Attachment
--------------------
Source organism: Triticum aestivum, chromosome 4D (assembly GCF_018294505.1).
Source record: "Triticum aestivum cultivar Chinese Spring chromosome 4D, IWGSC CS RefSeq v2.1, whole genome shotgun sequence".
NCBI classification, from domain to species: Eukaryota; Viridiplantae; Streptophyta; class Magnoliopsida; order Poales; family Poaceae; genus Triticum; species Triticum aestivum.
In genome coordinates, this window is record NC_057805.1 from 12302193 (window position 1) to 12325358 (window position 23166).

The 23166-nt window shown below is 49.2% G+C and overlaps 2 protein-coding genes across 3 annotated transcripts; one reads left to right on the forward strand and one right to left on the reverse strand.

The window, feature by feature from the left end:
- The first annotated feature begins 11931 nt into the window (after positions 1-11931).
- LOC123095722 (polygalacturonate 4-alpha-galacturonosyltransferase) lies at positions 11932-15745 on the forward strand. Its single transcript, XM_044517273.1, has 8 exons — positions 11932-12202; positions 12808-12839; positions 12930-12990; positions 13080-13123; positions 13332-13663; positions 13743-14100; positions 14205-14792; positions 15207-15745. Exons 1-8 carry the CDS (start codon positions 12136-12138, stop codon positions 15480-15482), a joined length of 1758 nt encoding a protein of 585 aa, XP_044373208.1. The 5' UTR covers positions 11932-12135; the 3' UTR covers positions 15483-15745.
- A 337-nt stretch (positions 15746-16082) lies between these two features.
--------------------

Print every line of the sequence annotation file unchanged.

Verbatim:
Source organism: Triticum aestivum, chromosome 4D (assembly GCF_018294505.1).
Source record: "Triticum aestivum cultivar Chinese Spring chromosome 4D, IWGSC CS RefSeq v2.1, whole genome shotgun sequence".
NCBI classification, from domain to species: Eukaryota; Viridiplantae; Streptophyta; class Magnoliopsida; order Poales; family Poaceae; genus Triticum; species Triticum aestivum.
In genome coordinates, this window is record NC_057805.1 from 12302193 (window position 1) to 12325358 (window position 23166).

The 23166-nt window shown below is 49.2% G+C and overlaps 2 protein-coding genes across 3 annotated transcripts; one reads left to right on the forward strand and one right to left on the reverse strand.

The window, feature by feature from the left end:
- The first annotated feature begins 11931 nt into the window (after positions 1-11931).
- LOC123095722 (polygalacturonate 4-alpha-galacturonosyltransferase) lies at positions 11932-15745 on the forward strand. Its single transcript, XM_044517273.1, has 8 exons — positions 11932-12202; positions 12808-12839; positions 12930-12990; positions 13080-13123; positions 13332-13663; positions 13743-14100; positions 14205-14792; positions 15207-15745. Exons 1-8 carry the CDS (start codon positions 12136-12138, stop codon positions 15480-15482), a joined length of 1758 nt encoding a protein of 585 aa, XP_044373208.1. The 5' UTR covers positions 11932-12135; the 3' UTR covers positions 15483-15745.
- A 337-nt stretch (positions 15746-16082) lies between these two features.